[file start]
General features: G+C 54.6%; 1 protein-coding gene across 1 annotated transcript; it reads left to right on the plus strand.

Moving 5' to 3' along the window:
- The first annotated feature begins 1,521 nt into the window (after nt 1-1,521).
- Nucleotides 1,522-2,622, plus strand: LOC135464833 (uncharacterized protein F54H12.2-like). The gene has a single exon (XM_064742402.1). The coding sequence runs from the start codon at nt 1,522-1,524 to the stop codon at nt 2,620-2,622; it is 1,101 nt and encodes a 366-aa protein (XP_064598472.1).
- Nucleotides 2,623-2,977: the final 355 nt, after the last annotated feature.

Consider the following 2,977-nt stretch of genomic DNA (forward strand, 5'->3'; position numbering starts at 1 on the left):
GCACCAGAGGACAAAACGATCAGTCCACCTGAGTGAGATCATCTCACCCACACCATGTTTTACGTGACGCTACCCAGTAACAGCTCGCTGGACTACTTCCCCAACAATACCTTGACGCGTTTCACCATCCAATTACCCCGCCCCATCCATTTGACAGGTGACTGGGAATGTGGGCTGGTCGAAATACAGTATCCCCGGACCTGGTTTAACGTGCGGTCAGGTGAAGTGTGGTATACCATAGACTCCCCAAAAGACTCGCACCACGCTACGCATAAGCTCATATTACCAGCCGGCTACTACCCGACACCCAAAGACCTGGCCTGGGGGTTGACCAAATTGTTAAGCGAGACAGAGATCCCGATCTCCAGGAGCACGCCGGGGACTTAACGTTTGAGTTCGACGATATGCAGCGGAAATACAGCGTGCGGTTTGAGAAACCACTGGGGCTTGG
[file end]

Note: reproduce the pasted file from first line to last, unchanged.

General features: G+C 54.6%; 1 protein-coding gene across 1 annotated transcript; it reads left to right on the plus strand.

Moving 5' to 3' along the window:
- The first annotated feature begins 1,521 nt into the window (after nt 1-1,521).
- Nucleotides 1,522-2,622, plus strand: LOC135464833 (uncharacterized protein F54H12.2-like). The gene has a single exon (XM_064742402.1). The coding sequence runs from the start codon at nt 1,522-1,524 to the stop codon at nt 2,620-2,622; it is 1,101 nt and encodes a 366-aa protein (XP_064598472.1).
- Nucleotides 2,623-2,977: the final 355 nt, after the last annotated feature.

Consider the following 2,977-nt stretch of genomic DNA (forward strand, 5'->3'; position numbering starts at 1 on the left):
GCACCAGAGGACAAAACGATCAGTCCACCTGAGTGAGATCATCTCACCCACACCATGTTTTACGTGACGCTACCCAGTAACAGCTCGCTGGACTACTTCCCCAACAATACCTTGACGCGTTTCACCATCCAATTACCCCGCCCCATCCATTTGACAGGTGACTGGGAATGTGGGCTGGTCGAAATACAGTATCCCCGGACCTGGTTTAACGTGCGGTCAGGTGAAGTGTGGTATACCATAGACTCCCCAAAAGACTCGCACCACGCTACGCATAAGCTCATATTACCAGCCGGCTACTACCCGACACCCAAAGACCTGGCCTGGGGGTTGACCAAATTGTTAAGCGAGACAGAGATCCCGATCTCCAGGAGCACGCCGGGGACTTAACGTTTGAGTTCGACGATATGCAGCGGAAATACAGCGTGCGGTTTGAGAAACCACTGGGGCTTGG